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Pentagon Admits Mistaken Arms Shipment

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iMONITOR

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Have another beer! :roll:


Pentagon Admits Mistaken Arms Shipment
By ROBERT BURNS
AP Military Writer

WASHINGTON (AP) -- The Pentagon announced on Tuesday that it mistakenly shipped non-nuclear components for an intercontinental ballistic missile to Taiwan but has recovered them and launched an investigation.

At a Pentagon news conference, Air Force Secretary Michael Wynne said the misshipped items were four electrical fuses for nose cone assemblies for ICBMs. He also said they were delivered to Taiwan in 2006 and had been sent instead of helicopter batteries that had been ordered by Taiwan.

The fuses were manufactured for use on a Minuteman strategic nuclear missile but contain no nuclear materials.

"This could not be construed as being nuclear material. It is a component for the fuse in the nosecone for a nuclear system," Wynne said. "We are very concerned about it."
Wynne said the matter is under investigation. He said the Taiwanese authorities notified U.S. officials of the mistake. He said the fuses had been in a shipping container sent from one U.S. Air Force base to another in 2005 and then delivered to Taiwan in 2006.

The Chinese Embassy did not immediately respond to a request for comment. A Taiwan official said Tuesday that the island's diplomats in Washington typically do not comment on Defense Department matters.

Ryan Henry, the No. 2 policy official in the office of Defense Secretary Robert Gates, said President Bush was notified of the mistake and the actions to recover the items. Henry called the mistake "disconcerting" and intolerable. He said the Chinese government has been notified of the error.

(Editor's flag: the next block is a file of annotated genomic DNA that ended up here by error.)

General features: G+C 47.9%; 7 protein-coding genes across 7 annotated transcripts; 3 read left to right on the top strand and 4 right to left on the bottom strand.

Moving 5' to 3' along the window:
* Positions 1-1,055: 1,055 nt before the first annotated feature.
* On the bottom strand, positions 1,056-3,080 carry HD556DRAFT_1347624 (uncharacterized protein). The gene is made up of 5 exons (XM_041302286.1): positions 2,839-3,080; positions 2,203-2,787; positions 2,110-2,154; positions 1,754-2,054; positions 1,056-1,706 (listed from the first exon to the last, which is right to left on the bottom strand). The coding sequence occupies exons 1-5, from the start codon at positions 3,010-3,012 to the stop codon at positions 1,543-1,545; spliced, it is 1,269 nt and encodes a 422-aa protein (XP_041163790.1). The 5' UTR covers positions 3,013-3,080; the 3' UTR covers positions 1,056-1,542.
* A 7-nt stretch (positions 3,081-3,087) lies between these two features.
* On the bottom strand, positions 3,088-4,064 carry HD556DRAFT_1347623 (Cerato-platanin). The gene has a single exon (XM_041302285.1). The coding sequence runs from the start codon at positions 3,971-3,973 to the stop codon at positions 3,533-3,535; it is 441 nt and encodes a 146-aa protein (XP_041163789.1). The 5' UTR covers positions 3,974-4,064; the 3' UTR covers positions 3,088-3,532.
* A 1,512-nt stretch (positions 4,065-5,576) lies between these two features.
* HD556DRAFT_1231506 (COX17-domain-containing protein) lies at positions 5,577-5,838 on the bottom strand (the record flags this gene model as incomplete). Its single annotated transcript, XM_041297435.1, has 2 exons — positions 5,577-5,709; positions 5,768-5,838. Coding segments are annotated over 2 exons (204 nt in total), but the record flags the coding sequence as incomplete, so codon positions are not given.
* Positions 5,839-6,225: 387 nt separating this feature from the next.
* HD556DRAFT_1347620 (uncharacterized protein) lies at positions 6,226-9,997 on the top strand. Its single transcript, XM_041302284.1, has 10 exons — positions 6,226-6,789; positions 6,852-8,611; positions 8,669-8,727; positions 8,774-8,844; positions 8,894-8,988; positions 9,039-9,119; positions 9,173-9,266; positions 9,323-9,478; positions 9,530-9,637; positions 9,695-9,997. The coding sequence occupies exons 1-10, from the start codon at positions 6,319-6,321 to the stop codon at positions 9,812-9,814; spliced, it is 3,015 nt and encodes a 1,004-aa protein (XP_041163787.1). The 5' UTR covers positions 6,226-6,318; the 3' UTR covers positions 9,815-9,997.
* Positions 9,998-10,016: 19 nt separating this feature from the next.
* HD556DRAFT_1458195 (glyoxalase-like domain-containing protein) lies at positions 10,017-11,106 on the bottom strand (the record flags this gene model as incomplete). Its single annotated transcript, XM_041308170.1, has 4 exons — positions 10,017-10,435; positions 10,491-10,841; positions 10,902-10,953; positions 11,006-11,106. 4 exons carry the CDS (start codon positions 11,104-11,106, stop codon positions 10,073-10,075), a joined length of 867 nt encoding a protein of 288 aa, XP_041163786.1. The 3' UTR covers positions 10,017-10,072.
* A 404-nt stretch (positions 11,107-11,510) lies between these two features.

Henry said an examination of the site in Taiwan where the components had been stored after delivery indicated that they had not been tampered with. He said the components were "quite dated," as part of a system designed in the 1960s.
Henry said the exact sequence of events that led to the mistake and the recovery of the items was unclear.

U.S. arms sales to Taiwan are especially sensitive because China vehemently objects to U.S. defense assistance to the island that Beijing deems to be part of China.

The United States follows a "one China" policy that recognizes there is a single China and that self-ruled Taiwan is part of it. While Washington switched its recognition from Taipei to Beijing in 1979, it remains the island's most important foreign backer, providing it with the means to defend itself against a possible Chinese attack.

China and Taiwan split amid civil war in 1949. Beijing continues to claim the island as part of its territory and has threatened to attack if Taiwan formalizes its de facto independence.

http://hosted.ap.org/dynamic/stories/M/MISSILE_MISTAKE?SITE=MIPON&SECTION=HOME&TEMPLATE=DEFAULT
 
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A buddy of mine stationed over the hill at F.E. Warren AFB (where the parts originated before heading to Utah) told me about this on Saturday. He figured it'd be pretty interesting when it hit the presses.
 

iMONITOR

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It's bad enough the error was made. It's even more concerning that it took so long to discover! I would think components such as these would have frequent inventories, and audits.
 
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#7
How could the depot employees mistake the Stock Number? Was the order filled by employees following a 3-day weekend during Bike Week, or similar event?

I suspect that these devices were kept in a secure facility (or, should have been) , while the batteries were "off the shelf" items. Somebody (ies) should be looking for an extended "vacation" at government expense.
 
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